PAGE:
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Mass Fidelity Core
p2 Noel says & subwoofer
p3 Measured performance
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The small Core powered loudspeaker from Mass Fidelity uses waveform synthesis to produce a huge walk-around sound. Jon Myles listens in and publisher Noel Keywood adds his views at the end. 


‘Small is beautiful’ isn’t a phrase that gets bandied around much in the world of hi-fi…especially when you are talking about loudspeakers. For much as we’d all love a big sound from a compact cabinet, the laws of physics don’t make that easy.

In essence, good bass reproduction, smooth mid-band and extended treble tend to require a loudspeaker of a certain size - or so traditional thinking would have you believe.

And surely something measuring just 4” x 6” x 6” (H/W/D) cannot produce anything approaching hi-fi sound, can it? Especially when it also has 120 Watts of Class D amplification packed into that small form factor and costs just £479.

Which were exactly my thoughts when I unpacked Mass Fidelity’s Core wireless speaker. Yes, it really is that small - but Mass Fidelity are not thinking traditionally in terms of how it sounds.

It instead uses a proprietary sound processing technology called wave field synthesis which is said to recreate a stereo sound stage no matter where you place the unit or whatever your listening position is.

It’s rather a bold claim - but, as ever, hearing is believing and this is where the Core really started to impress.



Before that, though, let’s get to the basics. Yes, it’s small - but it also comes with a full range of inputs. So, you get Bluetooth connectivity (including apt-X for suitably equipped ‘phones) plus on the rear a digital optical input, USB for charging a smartphone and a 3.5mm analogue input.

There’s also an internal battery with a claimed 12-hour life meaning you can move the unit from room to room without worry or wondering whether it will cut out. Charge time is quoted as 2 hours. You can run it from its external charging unit (110V-240V), as well as internal battery.

Inside are five drivers - one on each side plus a pair at the front with a downward-firing bass unit to give some low-end heft. Mass Fidelity also makes a partnering sub-woofer for £299 - which I’ll come to later.



The optional subwoofer available for the Core, that we also reviewed, connects wirelessly; the wired output is for alternatives, such as the powered sub-woofers used in AV systems. Note that there’s no wired ethernet connection, no USB computer input and no control app. The Core is a straightforward, easy to use powered speaker, Waveform Synthesis being a major differentiating feature.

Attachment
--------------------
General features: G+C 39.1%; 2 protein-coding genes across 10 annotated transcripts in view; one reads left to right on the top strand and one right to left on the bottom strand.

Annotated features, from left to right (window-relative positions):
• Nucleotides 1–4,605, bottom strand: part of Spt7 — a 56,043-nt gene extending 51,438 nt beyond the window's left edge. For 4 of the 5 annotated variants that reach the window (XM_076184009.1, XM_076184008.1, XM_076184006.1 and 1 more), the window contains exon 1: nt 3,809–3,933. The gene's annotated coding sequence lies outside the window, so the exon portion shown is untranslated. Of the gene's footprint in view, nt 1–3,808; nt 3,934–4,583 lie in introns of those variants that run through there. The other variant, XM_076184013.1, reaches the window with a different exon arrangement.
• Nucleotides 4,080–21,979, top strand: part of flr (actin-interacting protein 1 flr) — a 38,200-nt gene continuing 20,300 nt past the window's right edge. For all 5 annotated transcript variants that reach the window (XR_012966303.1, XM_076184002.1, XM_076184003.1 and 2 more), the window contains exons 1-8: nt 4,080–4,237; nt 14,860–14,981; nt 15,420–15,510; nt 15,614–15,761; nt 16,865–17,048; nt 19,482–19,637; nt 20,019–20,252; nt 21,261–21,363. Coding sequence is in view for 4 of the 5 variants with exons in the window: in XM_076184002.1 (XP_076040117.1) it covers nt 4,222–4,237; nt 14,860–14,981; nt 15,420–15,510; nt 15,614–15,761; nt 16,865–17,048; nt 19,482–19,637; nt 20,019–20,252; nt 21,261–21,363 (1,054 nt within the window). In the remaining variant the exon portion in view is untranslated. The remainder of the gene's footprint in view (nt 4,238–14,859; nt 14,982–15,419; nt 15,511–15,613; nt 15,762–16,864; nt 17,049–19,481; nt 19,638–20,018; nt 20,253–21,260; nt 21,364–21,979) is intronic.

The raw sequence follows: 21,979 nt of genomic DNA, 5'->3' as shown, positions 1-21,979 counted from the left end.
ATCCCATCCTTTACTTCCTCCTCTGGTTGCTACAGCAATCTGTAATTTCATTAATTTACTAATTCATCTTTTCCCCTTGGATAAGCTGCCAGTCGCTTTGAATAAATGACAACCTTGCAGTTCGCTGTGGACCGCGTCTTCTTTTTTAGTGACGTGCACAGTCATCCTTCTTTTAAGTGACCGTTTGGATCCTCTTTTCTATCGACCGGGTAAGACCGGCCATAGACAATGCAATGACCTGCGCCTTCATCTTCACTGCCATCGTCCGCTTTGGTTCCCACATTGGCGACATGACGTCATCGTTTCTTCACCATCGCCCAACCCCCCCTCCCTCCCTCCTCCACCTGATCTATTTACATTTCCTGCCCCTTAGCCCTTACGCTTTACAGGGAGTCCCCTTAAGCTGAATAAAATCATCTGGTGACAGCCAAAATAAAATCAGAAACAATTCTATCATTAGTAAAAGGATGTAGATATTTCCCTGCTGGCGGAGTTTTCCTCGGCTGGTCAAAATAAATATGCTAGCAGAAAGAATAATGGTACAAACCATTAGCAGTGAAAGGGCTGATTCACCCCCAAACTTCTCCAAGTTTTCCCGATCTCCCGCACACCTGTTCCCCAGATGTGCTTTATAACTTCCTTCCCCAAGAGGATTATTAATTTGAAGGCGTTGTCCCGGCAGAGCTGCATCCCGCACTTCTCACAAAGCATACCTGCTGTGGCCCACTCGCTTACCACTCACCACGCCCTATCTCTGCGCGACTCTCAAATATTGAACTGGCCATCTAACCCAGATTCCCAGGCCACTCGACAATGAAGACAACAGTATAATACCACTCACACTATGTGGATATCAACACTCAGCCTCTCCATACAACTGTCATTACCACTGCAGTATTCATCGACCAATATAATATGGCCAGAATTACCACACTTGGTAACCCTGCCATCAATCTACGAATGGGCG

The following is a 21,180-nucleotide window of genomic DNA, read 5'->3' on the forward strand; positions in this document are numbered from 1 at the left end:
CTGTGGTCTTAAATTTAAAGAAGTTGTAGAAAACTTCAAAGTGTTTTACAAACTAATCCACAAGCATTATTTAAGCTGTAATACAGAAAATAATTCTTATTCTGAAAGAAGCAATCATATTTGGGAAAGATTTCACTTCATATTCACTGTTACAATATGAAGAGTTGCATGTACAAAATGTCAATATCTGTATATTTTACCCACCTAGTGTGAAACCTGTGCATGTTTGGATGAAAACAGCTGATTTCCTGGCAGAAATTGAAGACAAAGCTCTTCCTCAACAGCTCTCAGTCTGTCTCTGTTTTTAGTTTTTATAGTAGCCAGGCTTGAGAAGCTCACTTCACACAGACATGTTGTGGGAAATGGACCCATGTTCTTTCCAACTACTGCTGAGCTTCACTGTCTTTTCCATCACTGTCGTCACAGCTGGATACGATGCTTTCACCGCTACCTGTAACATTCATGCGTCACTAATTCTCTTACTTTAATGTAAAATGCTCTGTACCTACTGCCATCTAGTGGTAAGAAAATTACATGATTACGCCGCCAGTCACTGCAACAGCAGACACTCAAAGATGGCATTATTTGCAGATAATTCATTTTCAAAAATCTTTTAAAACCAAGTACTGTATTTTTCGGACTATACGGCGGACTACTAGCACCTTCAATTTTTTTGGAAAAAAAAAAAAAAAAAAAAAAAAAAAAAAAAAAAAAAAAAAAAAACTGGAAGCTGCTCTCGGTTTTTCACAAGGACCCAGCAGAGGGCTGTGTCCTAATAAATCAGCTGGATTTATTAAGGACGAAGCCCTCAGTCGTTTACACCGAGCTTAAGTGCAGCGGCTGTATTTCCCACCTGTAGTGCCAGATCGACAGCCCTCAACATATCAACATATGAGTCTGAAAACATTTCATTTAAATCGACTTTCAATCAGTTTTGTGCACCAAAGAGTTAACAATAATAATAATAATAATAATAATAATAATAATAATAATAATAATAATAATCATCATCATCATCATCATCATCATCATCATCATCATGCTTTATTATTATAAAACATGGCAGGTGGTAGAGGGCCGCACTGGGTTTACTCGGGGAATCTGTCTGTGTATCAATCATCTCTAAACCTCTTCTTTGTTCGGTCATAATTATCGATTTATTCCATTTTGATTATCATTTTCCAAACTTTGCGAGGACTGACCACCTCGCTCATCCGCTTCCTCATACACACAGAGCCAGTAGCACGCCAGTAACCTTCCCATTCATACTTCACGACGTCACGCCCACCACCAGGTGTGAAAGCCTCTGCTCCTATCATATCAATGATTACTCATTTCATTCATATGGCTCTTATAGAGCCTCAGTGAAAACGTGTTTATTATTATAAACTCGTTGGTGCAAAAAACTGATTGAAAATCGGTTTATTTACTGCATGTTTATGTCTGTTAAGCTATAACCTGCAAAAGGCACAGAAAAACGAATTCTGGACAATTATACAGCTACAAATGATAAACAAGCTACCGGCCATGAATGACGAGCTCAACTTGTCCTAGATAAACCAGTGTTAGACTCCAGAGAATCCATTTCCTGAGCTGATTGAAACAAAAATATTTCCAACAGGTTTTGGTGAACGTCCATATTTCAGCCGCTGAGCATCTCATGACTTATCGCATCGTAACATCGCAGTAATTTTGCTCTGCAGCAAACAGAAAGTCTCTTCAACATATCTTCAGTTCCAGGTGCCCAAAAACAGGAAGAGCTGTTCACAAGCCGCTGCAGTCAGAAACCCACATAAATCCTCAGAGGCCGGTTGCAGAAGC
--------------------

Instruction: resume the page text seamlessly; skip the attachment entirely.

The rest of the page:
A small, light remote control alters volume, provides input selection, mute and on/off. Cores inter-communicate using a 5GHz wireless comms. system and can be used around the home to distribute music. 


To start with, I placed the Core on a glass hi-fi shelf, paired it with an iPhone and sat back to listen. Which is when it became apparent that this little unit was doing something rather special.

I was immediately struck by the large sound being produced. And it wasn’t merely big - but detailed and nuanced.

Listening to Patti Smith’s ‘People Got The Power’ there was a drive and bounce to the track which ideally suited the music. It’s a hard-charging song which just begs you to turn the volume up - and here the Core didn’t disappoint, going loud without any sense of strain.

Wandering around the room while I listened also revealed one of the Core’s main strengths - there really doesn’t seem to be any obvious sweet spot.

I moved it from the glass shelf onto a desktop and the same qualities were apparent - there’s a room-filling sound that doesn’t appear to depend on positioning.

Reigning back on the tempo with Bruce Springsteen’s stark acoustic guitar and harmonica of ‘Mansion On The Hill’ also displayed a remarkable degree of subtlety. It’s a haunting track and one that doesn’t always translate well via small Bluetooth speakers - but the Core conveyed it with atmosphere and air around Springsteen’s gentle guitar. The same as a pair of large loudspeakers? Mmm, maybe not but the difference isn’t as large as you might think.

And actually that is the great thing about the Core. It provides a great deal of musical entertainment from a very small package.



Judged by its size the Core really shouldn’t work in pure hi-fi terms. Yet it does. It has a nicely balanced sound that combines thrust with a good degree of detail. It is an ideal Bluetooth loudspeaker for those looking for music around the house – offered at a low price,






A small powered loudspeaker with a big, big sound. Impressive.




- small form factor

- ease of use

- big sound



- nothing at the price


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